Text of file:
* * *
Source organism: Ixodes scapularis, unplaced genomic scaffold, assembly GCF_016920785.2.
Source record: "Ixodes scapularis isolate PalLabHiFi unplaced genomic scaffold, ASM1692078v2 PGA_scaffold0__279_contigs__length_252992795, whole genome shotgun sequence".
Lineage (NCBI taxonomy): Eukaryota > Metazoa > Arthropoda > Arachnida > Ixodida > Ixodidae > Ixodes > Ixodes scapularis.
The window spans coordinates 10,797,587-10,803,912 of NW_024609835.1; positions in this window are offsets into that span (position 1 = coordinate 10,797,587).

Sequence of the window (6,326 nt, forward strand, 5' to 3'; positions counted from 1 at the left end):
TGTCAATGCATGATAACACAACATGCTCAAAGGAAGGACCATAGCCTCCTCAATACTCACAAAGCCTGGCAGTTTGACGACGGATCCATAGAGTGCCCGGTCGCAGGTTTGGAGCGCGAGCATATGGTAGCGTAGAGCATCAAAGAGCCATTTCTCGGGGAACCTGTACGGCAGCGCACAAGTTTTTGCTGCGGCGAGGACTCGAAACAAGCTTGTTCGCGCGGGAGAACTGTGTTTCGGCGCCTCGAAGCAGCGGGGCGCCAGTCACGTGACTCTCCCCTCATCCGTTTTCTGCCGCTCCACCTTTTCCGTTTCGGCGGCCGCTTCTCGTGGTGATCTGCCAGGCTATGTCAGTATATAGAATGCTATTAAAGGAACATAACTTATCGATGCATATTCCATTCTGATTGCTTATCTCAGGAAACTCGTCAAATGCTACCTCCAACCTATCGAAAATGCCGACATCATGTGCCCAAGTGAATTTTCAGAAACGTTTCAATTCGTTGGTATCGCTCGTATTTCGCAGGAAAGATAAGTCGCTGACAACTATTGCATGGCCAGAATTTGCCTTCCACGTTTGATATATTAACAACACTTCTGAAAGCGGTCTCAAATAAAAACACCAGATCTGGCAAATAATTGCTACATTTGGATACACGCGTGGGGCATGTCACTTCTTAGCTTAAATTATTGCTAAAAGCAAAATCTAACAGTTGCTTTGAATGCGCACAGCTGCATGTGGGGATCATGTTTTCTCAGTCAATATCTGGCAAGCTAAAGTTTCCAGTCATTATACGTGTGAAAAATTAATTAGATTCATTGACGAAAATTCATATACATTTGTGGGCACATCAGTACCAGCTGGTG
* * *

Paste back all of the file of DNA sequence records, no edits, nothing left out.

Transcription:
Source organism: Ixodes scapularis, unplaced genomic scaffold, assembly GCF_016920785.2.
Source record: "Ixodes scapularis isolate PalLabHiFi unplaced genomic scaffold, ASM1692078v2 PGA_scaffold0__279_contigs__length_252992795, whole genome shotgun sequence".
Lineage (NCBI taxonomy): Eukaryota > Metazoa > Arthropoda > Arachnida > Ixodida > Ixodidae > Ixodes > Ixodes scapularis.
The window spans coordinates 10,797,587-10,803,912 of NW_024609835.1; positions in this window are offsets into that span (position 1 = coordinate 10,797,587).

Sequence of the window (6,326 nt, forward strand, 5' to 3'; positions counted from 1 at the left end):
TGTCAATGCATGATAACACAACATGCTCAAAGGAAGGACCATAGCCTCCTCAATACTCACAAAGCCTGGCAGTTTGACGACGGATCCATAGAGTGCCCGGTCGCAGGTTTGGAGCGCGAGCATATGGTAGCGTAGAGCATCAAAGAGCCATTTCTCGGGGAACCTGTACGGCAGCGCACAAGTTTTTGCTGCGGCGAGGACTCGAAACAAGCTTGTTCGCGCGGGAGAACTGTGTTTCGGCGCCTCGAAGCAGCGGGGCGCCAGTCACGTGACTCTCCCCTCATCCGTTTTCTGCCGCTCCACCTTTTCCGTTTCGGCGGCCGCTTCTCGTGGTGATCTGCCAGGCTATGTCAGTATATAGAATGCTATTAAAGGAACATAACTTATCGATGCATATTCCATTCTGATTGCTTATCTCAGGAAACTCGTCAAATGCTACCTCCAACCTATCGAAAATGCCGACATCATGTGCCCAAGTGAATTTTCAGAAACGTTTCAATTCGTTGGTATCGCTCGTATTTCGCAGGAAAGATAAGTCGCTGACAACTATTGCATGGCCAGAATTTGCCTTCCACGTTTGATATATTAACAACACTTCTGAAAGCGGTCTCAAATAAAAACACCAGATCTGGCAAATAATTGCTACATTTGGATACACGCGTGGGGCATGTCACTTCTTAGCTTAAATTATTGCTAAAAGCAAAATCTAACAGTTGCTTTGAATGCGCACAGCTGCATGTGGGGATCATGTTTTCTCAGTCAATATCTGGCAAGCTAAAGTTTCCAGTCATTATACGTGTGAAAAATTAATTAGATTCATTGACGAAAATTCATATACATTTGTGGGCACATCAGTACCAGCTGGTG